equable

[ek-wuh-buhl, ee-kwuh-]
adjective
1.
free from many changes or variations; uniform: an equable climate; an equable temperament.
2.
uniform in operation or effect, as laws.

Origin:
1635–45; < Latin aequābilis that can be made equal, similar, equivalent to aequ(us) equal, even + -ābilis -able

equability, equableness, noun
equably, adverb
nonequability, noun
nonequable, adjective
nonequableness, noun
nonequably, adverb
unequability, noun
unequable, adjective
unequableness, noun
unequably, adverb

equable, equitable.


1. steady, even, temperate.


1. variable.
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Based on the Random House Dictionary, © Random House, Inc. 2014.
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World English Dictionary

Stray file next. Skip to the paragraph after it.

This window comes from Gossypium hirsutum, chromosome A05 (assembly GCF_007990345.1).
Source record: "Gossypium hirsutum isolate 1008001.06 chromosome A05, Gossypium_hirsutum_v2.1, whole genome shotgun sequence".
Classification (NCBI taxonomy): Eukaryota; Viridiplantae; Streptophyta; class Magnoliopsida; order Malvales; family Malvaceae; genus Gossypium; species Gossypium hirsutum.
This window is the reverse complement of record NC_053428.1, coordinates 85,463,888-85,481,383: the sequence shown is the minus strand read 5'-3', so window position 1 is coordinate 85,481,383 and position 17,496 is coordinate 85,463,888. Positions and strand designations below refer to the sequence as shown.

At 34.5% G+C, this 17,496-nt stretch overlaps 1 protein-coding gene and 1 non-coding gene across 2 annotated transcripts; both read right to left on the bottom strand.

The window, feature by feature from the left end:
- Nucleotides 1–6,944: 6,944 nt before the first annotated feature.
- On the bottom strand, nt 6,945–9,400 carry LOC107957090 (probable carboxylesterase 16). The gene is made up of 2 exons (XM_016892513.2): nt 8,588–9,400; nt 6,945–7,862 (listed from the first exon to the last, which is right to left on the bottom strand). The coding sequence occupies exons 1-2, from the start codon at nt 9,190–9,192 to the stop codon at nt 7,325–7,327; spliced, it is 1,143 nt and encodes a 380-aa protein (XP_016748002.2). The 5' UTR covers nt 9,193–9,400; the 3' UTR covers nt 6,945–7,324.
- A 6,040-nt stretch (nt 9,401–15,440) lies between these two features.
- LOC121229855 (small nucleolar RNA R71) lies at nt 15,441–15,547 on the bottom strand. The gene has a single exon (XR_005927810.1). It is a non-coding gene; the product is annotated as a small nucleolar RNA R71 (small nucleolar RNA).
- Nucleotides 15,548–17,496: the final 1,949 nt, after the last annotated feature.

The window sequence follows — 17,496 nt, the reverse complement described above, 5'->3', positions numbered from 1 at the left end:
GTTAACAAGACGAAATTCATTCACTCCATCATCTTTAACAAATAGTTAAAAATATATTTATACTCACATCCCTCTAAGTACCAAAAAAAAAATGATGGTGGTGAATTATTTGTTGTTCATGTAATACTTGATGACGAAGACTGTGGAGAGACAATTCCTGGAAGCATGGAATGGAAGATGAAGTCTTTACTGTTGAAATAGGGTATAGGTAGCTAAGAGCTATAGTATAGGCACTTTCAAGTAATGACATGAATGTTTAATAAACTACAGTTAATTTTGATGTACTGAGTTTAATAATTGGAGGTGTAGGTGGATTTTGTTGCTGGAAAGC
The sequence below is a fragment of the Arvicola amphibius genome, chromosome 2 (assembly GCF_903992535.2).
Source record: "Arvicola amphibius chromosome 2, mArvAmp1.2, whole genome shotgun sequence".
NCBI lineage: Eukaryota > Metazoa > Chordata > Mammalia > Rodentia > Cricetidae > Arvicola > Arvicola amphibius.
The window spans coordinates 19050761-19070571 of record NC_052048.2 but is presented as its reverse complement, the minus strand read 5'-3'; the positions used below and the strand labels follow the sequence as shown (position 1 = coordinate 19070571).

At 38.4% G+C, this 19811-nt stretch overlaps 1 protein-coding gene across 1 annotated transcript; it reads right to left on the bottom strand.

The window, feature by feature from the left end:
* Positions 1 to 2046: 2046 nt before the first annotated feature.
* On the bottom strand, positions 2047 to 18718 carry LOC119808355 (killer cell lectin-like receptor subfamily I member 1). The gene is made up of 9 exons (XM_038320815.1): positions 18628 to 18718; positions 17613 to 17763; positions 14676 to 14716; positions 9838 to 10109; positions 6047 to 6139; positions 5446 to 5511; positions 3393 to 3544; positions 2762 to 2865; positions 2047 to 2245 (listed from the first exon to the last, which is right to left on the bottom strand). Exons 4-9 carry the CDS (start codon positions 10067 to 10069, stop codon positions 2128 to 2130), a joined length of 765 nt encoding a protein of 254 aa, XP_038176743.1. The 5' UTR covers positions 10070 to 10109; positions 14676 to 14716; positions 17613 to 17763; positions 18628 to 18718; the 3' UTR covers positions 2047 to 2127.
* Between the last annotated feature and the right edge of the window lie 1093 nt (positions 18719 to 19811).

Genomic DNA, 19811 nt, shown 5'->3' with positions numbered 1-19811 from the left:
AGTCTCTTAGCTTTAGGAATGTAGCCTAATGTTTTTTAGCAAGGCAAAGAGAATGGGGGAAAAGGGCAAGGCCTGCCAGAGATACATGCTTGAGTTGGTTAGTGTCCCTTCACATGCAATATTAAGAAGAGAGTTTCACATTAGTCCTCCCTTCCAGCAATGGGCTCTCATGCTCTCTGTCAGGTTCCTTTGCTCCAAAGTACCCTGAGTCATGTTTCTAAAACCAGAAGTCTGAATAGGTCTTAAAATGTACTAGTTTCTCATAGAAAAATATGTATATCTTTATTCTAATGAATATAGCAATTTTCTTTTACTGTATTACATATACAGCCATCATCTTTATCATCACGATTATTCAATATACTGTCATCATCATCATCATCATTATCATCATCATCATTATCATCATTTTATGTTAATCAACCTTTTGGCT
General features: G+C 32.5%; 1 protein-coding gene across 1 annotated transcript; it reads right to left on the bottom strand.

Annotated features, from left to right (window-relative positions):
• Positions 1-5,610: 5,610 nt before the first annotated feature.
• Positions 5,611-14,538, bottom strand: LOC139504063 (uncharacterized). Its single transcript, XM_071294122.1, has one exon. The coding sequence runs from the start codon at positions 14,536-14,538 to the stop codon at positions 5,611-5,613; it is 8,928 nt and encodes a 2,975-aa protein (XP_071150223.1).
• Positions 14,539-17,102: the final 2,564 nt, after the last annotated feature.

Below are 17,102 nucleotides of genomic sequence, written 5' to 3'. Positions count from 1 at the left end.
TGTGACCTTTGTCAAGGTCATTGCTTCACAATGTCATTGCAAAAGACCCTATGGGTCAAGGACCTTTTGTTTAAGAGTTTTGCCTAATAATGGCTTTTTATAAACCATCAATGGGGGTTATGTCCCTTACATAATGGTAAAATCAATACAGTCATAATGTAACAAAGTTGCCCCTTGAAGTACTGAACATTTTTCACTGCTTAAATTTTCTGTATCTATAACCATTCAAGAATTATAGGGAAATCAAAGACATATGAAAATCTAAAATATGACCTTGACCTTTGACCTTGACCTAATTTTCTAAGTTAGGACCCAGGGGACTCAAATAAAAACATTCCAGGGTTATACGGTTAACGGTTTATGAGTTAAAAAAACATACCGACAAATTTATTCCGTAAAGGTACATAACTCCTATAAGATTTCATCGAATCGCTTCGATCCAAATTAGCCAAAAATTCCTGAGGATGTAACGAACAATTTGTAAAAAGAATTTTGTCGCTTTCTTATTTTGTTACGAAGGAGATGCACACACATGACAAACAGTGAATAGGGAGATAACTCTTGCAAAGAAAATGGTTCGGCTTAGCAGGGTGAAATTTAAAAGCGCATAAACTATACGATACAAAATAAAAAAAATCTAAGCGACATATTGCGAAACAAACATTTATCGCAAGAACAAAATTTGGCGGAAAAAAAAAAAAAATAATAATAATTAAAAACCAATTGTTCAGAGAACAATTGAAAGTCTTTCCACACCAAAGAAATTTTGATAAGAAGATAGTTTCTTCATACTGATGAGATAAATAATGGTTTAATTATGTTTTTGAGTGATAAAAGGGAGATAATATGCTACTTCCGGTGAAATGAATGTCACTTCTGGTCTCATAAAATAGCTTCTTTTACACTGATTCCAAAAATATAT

equable (ˈɛkwəbəl)
 
adj
1.  even-tempered; placid
2.  unvarying; uniform: an equable climate
 
[C17: from Latin aequābilis, from aequāre to make equal]
 
equa'bility
 
n
 
'equableness
 
n
 
'equably
 
adv

Collins English Dictionary - Complete & Unabridged 10th Edition
2009 © William Collins Sons & Co. Ltd. 1979, 1986 © HarperCollins
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Etymonline
Word Origin & History

equable
1670s, from L. aequabilis "equal, consistent, uniform," from aequare "make uniform." Equability is from 1530s.
Online Etymology Dictionary, © 2010 Douglas Harper
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Example sentences
Many countries made a genuine attempt to set a new and equable tone for
  discussion and debate.
In school and college he was liked for his equable temper and fairness, but was
  not demonstrative enough to be eminently popular.
The light sediment consisted mostly of calcareous foram shells, deposited in a
  period of relatively equable climate.
The beauty and charm of this picture has enhanced the basic attraction of its
  year-round mild and equable climate.
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